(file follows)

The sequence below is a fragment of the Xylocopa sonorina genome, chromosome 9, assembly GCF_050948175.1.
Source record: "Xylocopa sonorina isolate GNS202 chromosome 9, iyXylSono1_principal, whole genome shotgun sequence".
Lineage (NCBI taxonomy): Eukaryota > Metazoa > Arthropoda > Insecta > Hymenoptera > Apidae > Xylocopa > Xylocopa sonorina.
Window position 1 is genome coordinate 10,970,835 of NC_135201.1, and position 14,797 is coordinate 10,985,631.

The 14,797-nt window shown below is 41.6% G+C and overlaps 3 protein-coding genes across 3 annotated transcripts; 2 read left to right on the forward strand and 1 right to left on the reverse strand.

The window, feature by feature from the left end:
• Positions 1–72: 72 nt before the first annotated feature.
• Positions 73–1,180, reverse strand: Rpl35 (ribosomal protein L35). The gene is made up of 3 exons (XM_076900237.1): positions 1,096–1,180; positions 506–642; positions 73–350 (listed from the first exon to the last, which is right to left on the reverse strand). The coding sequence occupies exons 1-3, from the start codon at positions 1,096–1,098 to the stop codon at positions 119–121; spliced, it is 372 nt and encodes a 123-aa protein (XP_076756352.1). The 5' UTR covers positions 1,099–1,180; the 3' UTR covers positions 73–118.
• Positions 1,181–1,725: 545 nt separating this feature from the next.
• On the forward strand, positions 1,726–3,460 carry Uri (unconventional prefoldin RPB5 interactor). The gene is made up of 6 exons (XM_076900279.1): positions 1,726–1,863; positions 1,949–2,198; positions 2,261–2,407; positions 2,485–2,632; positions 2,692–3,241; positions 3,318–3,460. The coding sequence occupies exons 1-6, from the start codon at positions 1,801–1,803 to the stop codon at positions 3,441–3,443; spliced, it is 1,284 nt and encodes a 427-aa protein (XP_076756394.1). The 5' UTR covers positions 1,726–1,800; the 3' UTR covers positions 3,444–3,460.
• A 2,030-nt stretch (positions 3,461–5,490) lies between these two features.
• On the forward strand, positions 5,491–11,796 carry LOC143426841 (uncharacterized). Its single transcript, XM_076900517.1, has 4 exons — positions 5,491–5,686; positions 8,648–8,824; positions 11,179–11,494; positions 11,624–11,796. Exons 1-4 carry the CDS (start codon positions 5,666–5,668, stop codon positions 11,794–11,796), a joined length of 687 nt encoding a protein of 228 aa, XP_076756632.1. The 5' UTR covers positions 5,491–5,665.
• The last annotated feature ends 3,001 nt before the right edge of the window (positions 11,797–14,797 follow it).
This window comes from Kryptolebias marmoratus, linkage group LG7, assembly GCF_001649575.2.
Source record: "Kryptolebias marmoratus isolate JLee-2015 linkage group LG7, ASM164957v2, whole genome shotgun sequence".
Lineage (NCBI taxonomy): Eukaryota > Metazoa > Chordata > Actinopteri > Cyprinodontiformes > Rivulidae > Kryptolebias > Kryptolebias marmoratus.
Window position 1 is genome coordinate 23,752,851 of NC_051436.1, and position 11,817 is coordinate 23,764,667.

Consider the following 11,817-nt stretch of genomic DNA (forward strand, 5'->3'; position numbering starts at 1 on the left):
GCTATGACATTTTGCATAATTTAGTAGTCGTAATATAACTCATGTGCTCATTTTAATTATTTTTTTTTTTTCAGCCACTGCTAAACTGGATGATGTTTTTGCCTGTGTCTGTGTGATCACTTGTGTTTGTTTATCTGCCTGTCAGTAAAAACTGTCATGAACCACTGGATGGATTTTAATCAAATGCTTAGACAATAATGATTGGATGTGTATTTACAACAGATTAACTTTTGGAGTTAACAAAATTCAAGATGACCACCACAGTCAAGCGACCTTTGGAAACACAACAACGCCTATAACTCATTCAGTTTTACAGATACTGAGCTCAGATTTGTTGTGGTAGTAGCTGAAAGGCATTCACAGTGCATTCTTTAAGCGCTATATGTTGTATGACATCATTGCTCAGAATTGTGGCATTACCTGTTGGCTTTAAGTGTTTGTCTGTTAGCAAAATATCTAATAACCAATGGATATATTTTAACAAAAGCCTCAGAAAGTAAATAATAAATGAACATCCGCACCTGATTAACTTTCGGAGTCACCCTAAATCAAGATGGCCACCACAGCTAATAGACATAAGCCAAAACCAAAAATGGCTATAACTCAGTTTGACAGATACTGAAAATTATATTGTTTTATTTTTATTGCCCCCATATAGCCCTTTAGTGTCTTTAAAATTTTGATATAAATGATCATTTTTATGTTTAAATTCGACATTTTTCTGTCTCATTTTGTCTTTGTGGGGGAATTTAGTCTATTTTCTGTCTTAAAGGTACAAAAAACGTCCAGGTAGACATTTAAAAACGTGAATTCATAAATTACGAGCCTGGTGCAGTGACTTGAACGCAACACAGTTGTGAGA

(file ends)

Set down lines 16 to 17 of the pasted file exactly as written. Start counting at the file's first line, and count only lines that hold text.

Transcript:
Lineage (NCBI taxonomy): Eukaryota > Metazoa > Chordata > Actinopteri > Cyprinodontiformes > Rivulidae > Kryptolebias > Kryptolebias marmoratus.
Window position 1 is genome coordinate 23,752,851 of NC_051436.1, and position 11,817 is coordinate 23,764,667.